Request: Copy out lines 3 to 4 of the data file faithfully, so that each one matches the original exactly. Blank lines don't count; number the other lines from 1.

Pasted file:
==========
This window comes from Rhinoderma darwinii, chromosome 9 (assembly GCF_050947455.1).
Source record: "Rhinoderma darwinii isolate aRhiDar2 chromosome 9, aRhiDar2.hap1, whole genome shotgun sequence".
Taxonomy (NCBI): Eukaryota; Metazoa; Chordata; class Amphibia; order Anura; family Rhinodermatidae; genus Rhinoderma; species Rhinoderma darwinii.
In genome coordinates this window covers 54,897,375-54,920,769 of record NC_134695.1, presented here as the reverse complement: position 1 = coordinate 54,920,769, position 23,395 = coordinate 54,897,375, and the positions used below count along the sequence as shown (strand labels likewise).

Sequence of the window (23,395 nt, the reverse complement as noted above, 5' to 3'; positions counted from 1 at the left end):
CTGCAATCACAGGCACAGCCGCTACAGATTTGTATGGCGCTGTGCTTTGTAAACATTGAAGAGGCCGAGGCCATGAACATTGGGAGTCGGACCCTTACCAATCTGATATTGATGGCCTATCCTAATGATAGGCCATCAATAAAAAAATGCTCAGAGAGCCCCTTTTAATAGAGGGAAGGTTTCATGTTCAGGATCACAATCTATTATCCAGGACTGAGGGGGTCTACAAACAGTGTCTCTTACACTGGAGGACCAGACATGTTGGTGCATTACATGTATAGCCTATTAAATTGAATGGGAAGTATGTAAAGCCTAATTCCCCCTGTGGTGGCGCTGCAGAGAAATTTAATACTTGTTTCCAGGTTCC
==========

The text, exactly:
Taxonomy (NCBI): Eukaryota; Metazoa; Chordata; class Amphibia; order Anura; family Rhinodermatidae; genus Rhinoderma; species Rhinoderma darwinii.
In genome coordinates this window covers 54,897,375-54,920,769 of record NC_134695.1, presented here as the reverse complement: position 1 = coordinate 54,920,769, position 23,395 = coordinate 54,897,375, and the positions used below count along the sequence as shown (strand labels likewise).